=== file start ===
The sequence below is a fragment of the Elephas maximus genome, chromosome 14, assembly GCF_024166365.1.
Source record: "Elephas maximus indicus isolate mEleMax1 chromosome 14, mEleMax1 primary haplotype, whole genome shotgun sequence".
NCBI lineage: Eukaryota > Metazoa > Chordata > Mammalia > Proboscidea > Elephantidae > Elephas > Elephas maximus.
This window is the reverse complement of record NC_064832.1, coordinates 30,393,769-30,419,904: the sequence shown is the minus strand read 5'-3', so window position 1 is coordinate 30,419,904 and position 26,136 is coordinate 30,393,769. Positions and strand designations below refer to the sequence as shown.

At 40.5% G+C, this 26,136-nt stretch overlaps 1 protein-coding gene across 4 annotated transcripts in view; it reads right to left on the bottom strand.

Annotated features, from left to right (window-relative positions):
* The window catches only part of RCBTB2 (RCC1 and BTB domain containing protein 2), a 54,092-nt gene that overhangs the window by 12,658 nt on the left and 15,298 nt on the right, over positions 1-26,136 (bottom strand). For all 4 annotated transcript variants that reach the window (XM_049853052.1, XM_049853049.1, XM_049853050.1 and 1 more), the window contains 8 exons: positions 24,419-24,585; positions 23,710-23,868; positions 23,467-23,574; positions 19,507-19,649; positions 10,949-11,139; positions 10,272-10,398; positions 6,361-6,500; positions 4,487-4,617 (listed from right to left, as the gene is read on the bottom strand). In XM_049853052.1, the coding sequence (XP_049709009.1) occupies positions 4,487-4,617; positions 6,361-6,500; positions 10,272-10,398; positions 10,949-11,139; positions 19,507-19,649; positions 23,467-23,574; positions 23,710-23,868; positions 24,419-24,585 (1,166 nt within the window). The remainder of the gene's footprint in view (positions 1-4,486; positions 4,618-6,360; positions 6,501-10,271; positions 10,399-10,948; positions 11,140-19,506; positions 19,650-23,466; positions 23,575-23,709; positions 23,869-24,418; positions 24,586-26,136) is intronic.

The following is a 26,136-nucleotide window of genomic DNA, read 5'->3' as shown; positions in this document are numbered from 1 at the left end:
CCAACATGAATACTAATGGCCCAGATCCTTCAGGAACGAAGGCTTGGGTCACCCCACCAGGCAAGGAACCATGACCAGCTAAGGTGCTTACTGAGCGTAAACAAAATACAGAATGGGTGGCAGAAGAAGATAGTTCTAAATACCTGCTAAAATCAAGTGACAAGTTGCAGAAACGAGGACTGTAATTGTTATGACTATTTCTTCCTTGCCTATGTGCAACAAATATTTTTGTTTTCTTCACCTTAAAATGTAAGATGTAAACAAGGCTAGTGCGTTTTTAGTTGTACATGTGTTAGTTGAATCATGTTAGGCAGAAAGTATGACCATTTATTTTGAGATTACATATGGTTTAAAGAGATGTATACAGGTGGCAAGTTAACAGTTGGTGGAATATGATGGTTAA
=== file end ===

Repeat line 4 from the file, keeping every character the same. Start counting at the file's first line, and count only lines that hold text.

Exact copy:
This window is the reverse complement of record NC_064832.1, coordinates 30,393,769-30,419,904: the sequence shown is the minus strand read 5'-3', so window position 1 is coordinate 30,419,904 and position 26,136 is coordinate 30,393,769. Positions and strand designations below refer to the sequence as shown.